Trojan Swimming Club’s rise up the ranks received a further boost with youngsters Grace Hodgins, Aisling Rowlands and associate member Ethan Hansen all named in Swim Ireland’s Performance Pathway cohort.
The group comprises Ireland’s brightest current prospects with potential to strike for Olympic places in the coming years, putting them among the top 38 swimmers in the country.
In addition, club members feature prominently in national plans to target a women’s 4x200m relay berth at the 2024 and 2028 Games.
For the Blackrock-based club, it continues their steep improvement with coach Jonathan Preston saying there has been a significant change in mindset with the arrival of a second full-time coach.
“We have extended the ladder mentally to help bridge the gap between club and performance swimming,” he told the Dublin Gazette.
“But more than just the physical side, in all the chats and meetings we say ‘this could be you; why not you?’ You have the coaching, the pool time, the support from your family structure.
“That has changed mindsets and then the gears change – they get selected for things; then the gears change again. That momentum has changed.”
He says it has been an important shift that has significantly reduced study-related drop-off and has opened up new opportunities both in Ireland with the national setup or even to the US on scholarship.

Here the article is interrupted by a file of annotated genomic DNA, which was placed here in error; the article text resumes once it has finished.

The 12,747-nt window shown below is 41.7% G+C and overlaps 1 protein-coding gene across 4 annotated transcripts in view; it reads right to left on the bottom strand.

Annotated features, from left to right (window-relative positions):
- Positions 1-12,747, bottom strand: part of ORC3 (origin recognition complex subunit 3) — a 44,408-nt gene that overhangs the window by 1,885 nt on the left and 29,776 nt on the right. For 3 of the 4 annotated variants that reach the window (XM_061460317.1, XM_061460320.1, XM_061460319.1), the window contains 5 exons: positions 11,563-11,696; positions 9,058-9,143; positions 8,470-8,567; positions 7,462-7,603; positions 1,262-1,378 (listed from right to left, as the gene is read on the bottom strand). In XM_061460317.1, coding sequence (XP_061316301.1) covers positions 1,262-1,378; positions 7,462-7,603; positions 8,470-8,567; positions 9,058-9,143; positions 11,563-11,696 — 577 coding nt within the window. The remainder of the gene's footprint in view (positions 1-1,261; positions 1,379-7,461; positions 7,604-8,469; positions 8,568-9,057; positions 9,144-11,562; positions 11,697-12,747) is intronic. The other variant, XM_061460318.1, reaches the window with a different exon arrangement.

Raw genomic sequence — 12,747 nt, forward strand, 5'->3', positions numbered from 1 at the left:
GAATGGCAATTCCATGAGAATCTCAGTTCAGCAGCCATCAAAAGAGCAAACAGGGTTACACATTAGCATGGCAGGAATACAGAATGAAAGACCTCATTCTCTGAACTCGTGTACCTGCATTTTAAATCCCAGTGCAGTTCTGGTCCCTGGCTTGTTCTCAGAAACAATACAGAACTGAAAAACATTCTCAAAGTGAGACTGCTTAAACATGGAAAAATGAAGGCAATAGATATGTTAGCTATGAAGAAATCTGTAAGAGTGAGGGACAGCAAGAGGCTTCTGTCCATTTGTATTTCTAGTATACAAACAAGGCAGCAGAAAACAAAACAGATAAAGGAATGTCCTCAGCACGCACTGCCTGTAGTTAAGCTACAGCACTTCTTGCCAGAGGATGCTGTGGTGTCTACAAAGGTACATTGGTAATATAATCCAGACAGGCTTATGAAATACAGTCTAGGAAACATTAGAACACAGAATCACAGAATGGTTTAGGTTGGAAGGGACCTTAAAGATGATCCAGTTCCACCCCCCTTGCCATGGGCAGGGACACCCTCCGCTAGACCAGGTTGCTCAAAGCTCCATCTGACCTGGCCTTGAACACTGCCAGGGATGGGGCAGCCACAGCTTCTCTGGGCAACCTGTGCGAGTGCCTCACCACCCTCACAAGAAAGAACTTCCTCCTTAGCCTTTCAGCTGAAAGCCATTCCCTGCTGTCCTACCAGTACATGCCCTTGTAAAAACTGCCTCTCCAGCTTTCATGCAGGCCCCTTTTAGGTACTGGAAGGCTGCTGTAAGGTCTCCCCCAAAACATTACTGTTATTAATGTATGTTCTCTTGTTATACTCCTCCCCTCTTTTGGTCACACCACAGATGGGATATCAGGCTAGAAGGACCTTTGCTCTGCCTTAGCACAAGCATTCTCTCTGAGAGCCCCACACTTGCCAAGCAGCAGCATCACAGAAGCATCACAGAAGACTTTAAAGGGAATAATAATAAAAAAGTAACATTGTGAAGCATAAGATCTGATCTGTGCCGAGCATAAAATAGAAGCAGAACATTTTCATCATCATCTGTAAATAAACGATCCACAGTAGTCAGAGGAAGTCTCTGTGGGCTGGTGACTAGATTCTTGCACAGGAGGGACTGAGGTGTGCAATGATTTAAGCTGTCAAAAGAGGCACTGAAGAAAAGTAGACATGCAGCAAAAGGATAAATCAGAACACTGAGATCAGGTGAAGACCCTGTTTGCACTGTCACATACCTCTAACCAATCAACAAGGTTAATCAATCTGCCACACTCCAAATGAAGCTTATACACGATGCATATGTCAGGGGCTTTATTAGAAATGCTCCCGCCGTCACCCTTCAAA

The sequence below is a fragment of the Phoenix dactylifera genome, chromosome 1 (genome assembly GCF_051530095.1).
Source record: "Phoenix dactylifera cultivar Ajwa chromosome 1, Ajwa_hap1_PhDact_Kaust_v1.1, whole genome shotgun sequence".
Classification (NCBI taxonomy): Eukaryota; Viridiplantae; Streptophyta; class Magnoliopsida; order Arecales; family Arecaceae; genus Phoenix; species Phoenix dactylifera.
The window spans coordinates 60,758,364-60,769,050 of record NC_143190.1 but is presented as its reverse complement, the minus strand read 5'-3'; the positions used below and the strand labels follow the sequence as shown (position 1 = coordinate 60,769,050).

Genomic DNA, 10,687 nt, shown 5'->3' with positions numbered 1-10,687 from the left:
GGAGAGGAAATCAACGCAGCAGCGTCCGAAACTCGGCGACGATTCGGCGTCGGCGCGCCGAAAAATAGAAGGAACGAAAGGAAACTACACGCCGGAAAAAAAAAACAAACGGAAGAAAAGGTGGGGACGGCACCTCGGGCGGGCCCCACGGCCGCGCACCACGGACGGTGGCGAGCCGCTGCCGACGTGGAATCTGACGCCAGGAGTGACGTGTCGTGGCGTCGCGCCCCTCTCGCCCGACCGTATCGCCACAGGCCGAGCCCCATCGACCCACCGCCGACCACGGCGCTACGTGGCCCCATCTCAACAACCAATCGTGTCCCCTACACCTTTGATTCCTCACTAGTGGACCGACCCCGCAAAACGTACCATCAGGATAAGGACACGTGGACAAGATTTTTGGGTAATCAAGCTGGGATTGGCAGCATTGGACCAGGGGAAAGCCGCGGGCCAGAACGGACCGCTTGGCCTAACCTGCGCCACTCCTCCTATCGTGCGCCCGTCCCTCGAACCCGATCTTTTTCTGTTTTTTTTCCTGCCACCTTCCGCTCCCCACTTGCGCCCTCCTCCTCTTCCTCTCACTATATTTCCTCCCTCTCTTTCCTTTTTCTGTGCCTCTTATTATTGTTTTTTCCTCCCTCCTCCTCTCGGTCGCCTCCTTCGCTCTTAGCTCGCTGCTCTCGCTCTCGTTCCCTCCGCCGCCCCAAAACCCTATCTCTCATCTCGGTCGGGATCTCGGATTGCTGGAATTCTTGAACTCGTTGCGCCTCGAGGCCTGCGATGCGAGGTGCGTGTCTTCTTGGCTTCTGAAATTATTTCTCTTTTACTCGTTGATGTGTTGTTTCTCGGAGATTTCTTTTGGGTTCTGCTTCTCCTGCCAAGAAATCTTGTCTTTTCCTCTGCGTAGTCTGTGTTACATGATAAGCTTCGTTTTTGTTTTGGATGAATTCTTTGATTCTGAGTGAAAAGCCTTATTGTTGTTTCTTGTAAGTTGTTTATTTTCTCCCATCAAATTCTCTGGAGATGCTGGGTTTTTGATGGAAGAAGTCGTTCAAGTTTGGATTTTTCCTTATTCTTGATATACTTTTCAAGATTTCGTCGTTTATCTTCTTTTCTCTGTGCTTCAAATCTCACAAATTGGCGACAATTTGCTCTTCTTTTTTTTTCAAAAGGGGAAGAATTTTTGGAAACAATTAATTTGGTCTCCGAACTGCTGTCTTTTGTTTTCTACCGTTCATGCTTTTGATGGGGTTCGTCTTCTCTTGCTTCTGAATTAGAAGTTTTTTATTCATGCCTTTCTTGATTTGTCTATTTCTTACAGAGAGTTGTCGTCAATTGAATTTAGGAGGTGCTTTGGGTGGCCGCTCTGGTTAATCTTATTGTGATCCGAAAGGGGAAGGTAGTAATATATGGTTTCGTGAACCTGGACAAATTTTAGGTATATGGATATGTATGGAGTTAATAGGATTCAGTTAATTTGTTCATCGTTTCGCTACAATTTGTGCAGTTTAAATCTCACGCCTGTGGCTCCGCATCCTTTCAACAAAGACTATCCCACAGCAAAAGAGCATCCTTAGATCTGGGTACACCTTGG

“Because Swim Ireland have put initiatives in place, we have grasped them and embraced them. And I think the kids feel now that they can achieve. That’s the change.
“Before, we weren’t in the top ten nationally; last year, we were in the top five and second in Leinster behind National team from Blanchardstown. It’s a nice indication the club is picking up and being recognised as an outlet in the area to produce these kids.”
With increased commitment, the lockdown did create increased need for clever solutions for the club as swimming pools closed their doors for the guts of four months.
“The first week I was like a rabbit in the headlight!” Preston said of those days in March. “I walked around Cabinteely Park with my wife and wondered what could I possibly do?
“We soon decided whatever we were doing weekly, we are going to flip that online. We’d keep it to similar times, gave them rest days where they normally got them and so on.
“We then put a lot more learning in and prepare presentations, giving individual sessions but also bringing the club together – close to 100 kids – on the same call once a week for group discussion on things like work ethic or work capacity, your expectations and experiences.
“We did a full lockdown of Zoom sessions meant the kids managed to exercise from March to July before preseason and continue to train. We didn’t say ‘see you in August’. We kept the shutters up and the engagement.
He was delighted with the buy-in, managing to keep over 90% involved, adding: “Colleagues in the UK lost jobs. Clubs were on their knees, facilities on their knees and can’t afford to pay this and that. We are very lucky and are proud we pulled together and the kids kept with us.”
To keep those dreams rolling, however, does come at a price with the club’s fundraising committee actively looking for financial support from local business with the operating cost of running the club as result of Covid increasing over 46% .
To this end, interested companies can find out more by emailing firstname.lastname@example.org.